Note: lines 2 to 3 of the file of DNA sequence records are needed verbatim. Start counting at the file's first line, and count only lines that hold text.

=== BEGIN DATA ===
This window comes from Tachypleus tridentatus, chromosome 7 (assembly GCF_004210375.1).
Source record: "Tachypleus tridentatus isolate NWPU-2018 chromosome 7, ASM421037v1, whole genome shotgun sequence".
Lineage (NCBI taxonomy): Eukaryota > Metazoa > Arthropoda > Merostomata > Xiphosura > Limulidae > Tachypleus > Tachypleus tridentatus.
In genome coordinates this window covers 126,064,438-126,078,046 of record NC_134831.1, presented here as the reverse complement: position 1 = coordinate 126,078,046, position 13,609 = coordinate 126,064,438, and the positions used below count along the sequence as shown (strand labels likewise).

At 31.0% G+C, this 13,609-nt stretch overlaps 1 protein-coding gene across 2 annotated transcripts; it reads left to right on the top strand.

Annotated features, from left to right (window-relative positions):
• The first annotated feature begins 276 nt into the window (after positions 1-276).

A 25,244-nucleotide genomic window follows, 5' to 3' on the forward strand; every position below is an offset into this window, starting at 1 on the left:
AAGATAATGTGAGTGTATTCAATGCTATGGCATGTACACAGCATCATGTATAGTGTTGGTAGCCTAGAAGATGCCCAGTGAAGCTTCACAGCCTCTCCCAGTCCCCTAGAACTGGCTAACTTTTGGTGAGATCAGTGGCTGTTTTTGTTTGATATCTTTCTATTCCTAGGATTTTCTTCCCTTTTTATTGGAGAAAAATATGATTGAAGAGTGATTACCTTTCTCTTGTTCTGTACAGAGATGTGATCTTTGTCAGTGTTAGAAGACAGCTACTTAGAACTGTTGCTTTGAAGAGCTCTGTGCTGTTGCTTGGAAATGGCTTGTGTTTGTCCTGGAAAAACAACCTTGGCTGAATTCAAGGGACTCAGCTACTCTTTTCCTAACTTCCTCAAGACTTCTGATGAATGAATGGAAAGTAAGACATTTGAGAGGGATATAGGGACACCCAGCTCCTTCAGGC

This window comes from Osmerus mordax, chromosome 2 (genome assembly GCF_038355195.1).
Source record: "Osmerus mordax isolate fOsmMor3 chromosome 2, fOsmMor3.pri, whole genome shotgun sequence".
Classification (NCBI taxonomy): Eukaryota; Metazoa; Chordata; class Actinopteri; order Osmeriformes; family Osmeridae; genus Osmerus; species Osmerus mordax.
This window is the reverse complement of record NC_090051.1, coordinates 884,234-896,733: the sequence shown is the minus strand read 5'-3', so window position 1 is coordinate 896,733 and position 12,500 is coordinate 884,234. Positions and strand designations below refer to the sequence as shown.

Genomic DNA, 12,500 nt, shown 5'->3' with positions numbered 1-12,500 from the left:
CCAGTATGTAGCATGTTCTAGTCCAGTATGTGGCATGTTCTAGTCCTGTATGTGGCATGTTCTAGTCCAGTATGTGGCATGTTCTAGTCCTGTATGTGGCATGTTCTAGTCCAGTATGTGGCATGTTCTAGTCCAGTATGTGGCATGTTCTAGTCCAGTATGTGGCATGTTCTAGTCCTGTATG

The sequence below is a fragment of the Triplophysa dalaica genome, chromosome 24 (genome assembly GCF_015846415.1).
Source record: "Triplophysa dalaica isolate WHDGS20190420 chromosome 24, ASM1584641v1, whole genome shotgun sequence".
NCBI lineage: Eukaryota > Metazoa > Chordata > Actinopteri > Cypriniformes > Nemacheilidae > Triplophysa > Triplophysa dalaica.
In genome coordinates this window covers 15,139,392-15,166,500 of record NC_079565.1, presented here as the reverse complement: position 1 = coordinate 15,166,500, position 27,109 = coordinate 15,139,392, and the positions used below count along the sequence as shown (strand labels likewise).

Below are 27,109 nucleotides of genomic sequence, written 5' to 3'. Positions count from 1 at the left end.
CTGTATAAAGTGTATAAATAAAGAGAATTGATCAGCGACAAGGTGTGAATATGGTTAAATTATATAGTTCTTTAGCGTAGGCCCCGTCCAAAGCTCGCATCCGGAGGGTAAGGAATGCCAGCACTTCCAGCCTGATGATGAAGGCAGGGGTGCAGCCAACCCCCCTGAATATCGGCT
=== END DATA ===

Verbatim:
Source record: "Tachypleus tridentatus isolate NWPU-2018 chromosome 7, ASM421037v1, whole genome shotgun sequence".
Lineage (NCBI taxonomy): Eukaryota > Metazoa > Arthropoda > Merostomata > Xiphosura > Limulidae > Tachypleus > Tachypleus tridentatus.